Regulation of Transportation and “Through” Shipments.
When passing upon the constitutionality of legislation regulating the carriage of liquor interstate, a majority of the Justices seemed disposed to bypass the Twenty-first Amendment and to resolve the issue exclusively in terms of the Commerce Clause and state power. This trend toward devaluation of the Twenty-first Amendment was set in motion by Ziffrin, Inc. v. Reeves16 in which a Kentucky statute that prohibited the transportation of intoxicating liquors by carriers other than licensed common carriers was enforced as to an Indiana corporation, engaged in delivering liquor obtained from Kentucky distillers to consignees in Illinois but licensed only as a contract carrier under the Federal Motor Carriers Act. After acknowledging that “the Twenty-first Amendment sanctions the right of a State to legislate concerning intoxicating liquors brought from without, unfettered by the Commerce Clause,”17 the Court proceeded to found its ruling largely upon decisions antedating the Amendment that sustained similar state regulations as a legitimate exercise of the police power not unduly burdening interstate commerce. In light of the contemporaneous cases enumerated in the preceding topic construing the Twenty-first Amendment as according a plenary power to the states, such extended emphasis on the police power and the Commerce Clause would seem to have been unnecessary. Thereafter, a total eclipse of the Twenty-first Amendment was recorded in Duckworth v. Arkansas18 and Carter v. Virginia,19 in which, without even considering that Amendment, a majority of the Court upheld, as not contravening the Commerce Clause, statutes regulating the transport through the state of liquor cargoes originating and ending outside the regulating state’s boundaries.20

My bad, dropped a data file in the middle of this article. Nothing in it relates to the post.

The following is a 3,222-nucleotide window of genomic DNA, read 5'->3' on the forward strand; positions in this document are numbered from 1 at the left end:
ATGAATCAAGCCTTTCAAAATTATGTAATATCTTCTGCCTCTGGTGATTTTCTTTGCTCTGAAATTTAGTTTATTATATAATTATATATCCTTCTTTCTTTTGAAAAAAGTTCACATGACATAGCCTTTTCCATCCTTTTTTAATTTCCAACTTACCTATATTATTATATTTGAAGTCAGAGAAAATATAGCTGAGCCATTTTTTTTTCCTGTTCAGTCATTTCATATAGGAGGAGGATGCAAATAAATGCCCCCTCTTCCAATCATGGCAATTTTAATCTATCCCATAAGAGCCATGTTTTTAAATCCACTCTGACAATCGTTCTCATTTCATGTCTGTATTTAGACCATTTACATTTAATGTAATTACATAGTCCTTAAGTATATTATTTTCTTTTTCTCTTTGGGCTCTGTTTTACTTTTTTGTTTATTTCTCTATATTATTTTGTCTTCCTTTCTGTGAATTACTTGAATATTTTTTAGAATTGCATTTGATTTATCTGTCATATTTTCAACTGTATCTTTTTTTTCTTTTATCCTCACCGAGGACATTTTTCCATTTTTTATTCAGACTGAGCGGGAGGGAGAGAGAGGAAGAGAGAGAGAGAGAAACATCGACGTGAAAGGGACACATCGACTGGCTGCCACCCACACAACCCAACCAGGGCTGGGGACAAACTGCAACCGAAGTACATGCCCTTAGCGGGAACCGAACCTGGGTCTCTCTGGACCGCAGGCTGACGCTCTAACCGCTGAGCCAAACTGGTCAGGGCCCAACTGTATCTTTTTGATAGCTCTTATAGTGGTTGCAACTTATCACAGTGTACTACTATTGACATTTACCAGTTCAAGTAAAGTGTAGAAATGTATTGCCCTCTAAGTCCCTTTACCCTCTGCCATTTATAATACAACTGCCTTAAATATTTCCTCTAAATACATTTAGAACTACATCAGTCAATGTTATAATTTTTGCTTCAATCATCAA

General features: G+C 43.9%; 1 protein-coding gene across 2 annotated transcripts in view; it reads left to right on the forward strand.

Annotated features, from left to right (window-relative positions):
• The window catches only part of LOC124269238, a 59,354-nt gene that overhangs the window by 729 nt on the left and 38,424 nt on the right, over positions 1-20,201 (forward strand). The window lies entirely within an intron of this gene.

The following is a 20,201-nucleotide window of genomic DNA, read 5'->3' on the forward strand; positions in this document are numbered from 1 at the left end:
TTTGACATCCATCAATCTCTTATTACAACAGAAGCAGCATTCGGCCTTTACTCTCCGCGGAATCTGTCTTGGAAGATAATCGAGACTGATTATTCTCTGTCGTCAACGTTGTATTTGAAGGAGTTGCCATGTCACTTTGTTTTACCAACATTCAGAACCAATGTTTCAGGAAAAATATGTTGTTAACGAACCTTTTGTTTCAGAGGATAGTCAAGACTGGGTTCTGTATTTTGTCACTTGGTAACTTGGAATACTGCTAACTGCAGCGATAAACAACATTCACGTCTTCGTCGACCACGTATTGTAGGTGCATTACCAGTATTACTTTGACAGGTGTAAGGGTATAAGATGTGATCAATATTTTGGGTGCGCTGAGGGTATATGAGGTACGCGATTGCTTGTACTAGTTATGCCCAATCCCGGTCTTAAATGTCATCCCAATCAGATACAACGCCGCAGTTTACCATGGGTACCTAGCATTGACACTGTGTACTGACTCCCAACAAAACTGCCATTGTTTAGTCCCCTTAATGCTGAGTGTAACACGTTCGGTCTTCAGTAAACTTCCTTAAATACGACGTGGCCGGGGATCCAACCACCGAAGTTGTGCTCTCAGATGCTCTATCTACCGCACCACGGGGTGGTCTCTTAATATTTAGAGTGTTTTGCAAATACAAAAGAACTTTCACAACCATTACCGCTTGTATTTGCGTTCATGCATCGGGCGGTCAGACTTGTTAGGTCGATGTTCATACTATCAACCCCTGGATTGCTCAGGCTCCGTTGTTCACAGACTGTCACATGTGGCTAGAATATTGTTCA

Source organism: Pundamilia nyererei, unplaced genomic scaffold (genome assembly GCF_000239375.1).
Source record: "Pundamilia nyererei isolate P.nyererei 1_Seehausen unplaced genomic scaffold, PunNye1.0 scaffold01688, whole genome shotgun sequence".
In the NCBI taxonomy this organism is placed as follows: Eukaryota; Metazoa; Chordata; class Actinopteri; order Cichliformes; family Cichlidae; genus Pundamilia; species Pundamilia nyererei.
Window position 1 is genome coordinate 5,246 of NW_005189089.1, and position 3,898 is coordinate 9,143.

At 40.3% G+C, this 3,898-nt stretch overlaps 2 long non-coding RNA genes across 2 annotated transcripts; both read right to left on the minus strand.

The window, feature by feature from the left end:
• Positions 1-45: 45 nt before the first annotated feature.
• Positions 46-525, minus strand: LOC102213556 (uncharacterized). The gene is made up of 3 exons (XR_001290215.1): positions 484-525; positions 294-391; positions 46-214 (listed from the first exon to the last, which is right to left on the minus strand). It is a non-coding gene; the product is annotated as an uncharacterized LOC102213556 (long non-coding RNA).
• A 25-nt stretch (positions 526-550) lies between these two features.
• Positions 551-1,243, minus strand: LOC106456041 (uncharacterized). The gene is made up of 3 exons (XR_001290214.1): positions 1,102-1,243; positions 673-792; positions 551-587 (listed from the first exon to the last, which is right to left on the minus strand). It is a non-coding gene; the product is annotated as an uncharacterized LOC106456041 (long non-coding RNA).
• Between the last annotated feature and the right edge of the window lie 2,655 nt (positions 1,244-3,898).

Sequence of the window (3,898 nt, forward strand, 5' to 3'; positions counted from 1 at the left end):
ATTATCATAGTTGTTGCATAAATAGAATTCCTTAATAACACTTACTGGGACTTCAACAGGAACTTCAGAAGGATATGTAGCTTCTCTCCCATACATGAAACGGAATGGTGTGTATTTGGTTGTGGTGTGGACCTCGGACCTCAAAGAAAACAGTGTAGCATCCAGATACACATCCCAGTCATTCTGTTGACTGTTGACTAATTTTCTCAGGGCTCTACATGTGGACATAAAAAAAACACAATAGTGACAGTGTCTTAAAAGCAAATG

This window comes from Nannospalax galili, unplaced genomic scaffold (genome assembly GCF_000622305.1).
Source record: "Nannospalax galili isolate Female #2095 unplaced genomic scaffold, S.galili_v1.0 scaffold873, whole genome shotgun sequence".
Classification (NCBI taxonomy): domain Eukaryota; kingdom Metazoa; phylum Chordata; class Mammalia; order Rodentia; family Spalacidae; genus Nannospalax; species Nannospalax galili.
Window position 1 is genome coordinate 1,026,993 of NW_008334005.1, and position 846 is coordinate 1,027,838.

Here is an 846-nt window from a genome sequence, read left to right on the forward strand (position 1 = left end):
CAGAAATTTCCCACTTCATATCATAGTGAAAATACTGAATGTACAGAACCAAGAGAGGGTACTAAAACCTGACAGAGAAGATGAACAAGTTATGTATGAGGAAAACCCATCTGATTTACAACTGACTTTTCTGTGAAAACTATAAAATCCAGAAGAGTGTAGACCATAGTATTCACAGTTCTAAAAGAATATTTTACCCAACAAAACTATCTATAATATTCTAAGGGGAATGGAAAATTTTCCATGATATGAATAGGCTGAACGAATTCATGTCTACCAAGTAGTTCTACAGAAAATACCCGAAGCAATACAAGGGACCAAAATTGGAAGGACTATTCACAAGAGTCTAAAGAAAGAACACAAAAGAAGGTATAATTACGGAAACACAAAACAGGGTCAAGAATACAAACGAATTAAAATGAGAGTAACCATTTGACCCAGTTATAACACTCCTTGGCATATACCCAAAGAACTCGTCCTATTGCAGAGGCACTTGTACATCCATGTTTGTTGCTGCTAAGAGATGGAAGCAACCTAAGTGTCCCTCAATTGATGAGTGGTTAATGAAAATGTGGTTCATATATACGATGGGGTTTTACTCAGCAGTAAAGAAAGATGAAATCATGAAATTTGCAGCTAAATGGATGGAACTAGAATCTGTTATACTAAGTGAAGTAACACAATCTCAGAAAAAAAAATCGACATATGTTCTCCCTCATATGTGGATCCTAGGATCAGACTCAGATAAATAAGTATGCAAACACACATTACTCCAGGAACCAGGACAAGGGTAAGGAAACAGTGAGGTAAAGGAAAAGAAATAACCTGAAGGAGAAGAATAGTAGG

- 308 U.S. 132 (1939).
- 308 U.S. at 138.
- 314 U.S. 390 (1941).
- 321 U.S. 131 (1944). See also Cartlidge v. Raincey, 168 F.2d 841 (5th Cir. 1948), cert. denied, 335 U.S. 885 (1948).
- Arkansas required a permit for the transportation of liquor across its territory, but granted the same upon application and payment of a nominal fee. Virginia required carriers engaged in similar through-shipments to use the most direct route, carry a bill of lading describing that route, and post a $1,000 bond conditioned on lawful transportation; and also stipulated that the true consignee be named in the bill of lading and be one having the legal right to receive the shipment at destination.